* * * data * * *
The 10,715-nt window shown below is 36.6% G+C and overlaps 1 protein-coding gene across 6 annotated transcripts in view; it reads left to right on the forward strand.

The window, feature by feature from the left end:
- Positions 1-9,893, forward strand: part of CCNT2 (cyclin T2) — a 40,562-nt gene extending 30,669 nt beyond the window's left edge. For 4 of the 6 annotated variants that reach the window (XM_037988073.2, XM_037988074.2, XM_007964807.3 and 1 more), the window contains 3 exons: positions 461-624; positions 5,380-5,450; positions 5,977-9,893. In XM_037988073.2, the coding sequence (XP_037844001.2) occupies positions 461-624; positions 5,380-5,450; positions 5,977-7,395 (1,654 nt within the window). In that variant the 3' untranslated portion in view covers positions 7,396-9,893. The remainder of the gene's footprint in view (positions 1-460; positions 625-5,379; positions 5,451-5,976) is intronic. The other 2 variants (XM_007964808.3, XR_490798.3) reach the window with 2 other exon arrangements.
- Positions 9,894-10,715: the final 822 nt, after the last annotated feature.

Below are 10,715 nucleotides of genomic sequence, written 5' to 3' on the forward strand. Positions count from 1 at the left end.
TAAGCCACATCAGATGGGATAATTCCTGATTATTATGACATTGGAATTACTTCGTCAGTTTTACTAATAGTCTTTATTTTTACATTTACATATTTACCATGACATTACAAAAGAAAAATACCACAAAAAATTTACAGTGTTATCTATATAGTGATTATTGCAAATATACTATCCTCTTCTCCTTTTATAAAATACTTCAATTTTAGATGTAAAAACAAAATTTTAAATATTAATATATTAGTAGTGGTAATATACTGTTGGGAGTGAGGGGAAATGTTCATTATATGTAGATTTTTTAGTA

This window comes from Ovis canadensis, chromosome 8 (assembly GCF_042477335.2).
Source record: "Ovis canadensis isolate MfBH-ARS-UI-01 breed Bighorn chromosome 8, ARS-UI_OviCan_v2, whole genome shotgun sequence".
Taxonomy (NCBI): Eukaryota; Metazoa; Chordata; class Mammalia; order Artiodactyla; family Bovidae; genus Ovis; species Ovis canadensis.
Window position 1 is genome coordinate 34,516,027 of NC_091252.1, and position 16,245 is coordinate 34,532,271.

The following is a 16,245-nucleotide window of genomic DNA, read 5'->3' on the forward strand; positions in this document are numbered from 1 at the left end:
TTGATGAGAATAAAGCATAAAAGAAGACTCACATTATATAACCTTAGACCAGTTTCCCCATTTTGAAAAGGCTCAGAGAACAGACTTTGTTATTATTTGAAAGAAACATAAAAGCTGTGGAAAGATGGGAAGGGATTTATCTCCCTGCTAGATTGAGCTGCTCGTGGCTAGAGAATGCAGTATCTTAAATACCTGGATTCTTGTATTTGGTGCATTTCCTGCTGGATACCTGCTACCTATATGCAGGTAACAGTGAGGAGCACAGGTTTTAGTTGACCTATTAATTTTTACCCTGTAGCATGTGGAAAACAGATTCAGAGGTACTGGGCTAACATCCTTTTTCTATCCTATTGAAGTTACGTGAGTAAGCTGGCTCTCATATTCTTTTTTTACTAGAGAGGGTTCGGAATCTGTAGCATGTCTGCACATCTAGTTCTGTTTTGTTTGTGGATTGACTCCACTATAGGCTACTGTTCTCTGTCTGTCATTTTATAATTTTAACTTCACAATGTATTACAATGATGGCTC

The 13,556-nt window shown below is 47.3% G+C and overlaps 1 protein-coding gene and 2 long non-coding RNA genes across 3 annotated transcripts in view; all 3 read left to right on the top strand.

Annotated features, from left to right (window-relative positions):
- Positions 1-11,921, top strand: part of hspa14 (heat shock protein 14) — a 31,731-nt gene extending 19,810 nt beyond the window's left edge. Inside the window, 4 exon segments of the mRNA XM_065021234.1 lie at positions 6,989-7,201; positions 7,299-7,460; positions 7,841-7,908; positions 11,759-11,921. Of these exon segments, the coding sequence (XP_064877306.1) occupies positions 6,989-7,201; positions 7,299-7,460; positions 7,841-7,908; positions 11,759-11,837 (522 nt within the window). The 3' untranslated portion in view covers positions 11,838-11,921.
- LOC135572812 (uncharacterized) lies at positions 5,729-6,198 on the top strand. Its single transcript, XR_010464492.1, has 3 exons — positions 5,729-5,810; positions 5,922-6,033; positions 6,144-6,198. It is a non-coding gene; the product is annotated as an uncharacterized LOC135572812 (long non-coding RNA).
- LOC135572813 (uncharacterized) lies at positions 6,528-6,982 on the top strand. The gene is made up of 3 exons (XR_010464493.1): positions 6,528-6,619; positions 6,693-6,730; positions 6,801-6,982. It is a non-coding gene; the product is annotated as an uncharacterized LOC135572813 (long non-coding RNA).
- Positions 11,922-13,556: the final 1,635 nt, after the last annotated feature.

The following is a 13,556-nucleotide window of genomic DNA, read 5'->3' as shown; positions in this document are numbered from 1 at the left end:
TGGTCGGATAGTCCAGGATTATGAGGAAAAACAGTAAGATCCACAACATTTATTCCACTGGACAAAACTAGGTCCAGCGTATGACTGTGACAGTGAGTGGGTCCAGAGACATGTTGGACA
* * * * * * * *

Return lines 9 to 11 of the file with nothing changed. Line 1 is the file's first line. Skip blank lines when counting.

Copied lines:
Taxonomy (NCBI): Eukaryota; Metazoa; Chordata; class Mammalia; order Artiodactyla; family Bovidae; genus Ovis; species Ovis canadensis.
Window position 1 is genome coordinate 34,516,027 of NC_091252.1, and position 16,245 is coordinate 34,532,271.

The following is a 16,245-nucleotide window of genomic DNA, read 5'->3' on the forward strand; positions in this document are numbered from 1 at the left end: